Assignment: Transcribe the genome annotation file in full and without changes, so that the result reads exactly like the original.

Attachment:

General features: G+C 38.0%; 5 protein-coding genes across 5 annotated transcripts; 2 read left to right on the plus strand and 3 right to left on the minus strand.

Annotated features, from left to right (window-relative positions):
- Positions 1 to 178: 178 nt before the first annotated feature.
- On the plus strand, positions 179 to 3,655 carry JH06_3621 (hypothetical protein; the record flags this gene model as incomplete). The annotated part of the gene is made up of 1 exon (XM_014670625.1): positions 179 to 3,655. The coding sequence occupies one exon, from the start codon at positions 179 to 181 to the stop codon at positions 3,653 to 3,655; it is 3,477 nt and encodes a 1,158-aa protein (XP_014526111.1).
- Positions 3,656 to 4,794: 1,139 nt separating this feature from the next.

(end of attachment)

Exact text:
General features: G+C 38.0%; 5 protein-coding genes across 5 annotated transcripts; 2 read left to right on the plus strand and 3 right to left on the minus strand.

Annotated features, from left to right (window-relative positions):
- Positions 1 to 178: 178 nt before the first annotated feature.
- On the plus strand, positions 179 to 3,655 carry JH06_3621 (hypothetical protein; the record flags this gene model as incomplete). The annotated part of the gene is made up of 1 exon (XM_014670625.1): positions 179 to 3,655. The coding sequence occupies one exon, from the start codon at positions 179 to 181 to the stop codon at positions 3,653 to 3,655; it is 3,477 nt and encodes a 1,158-aa protein (XP_014526111.1).
- Positions 3,656 to 4,794: 1,139 nt separating this feature from the next.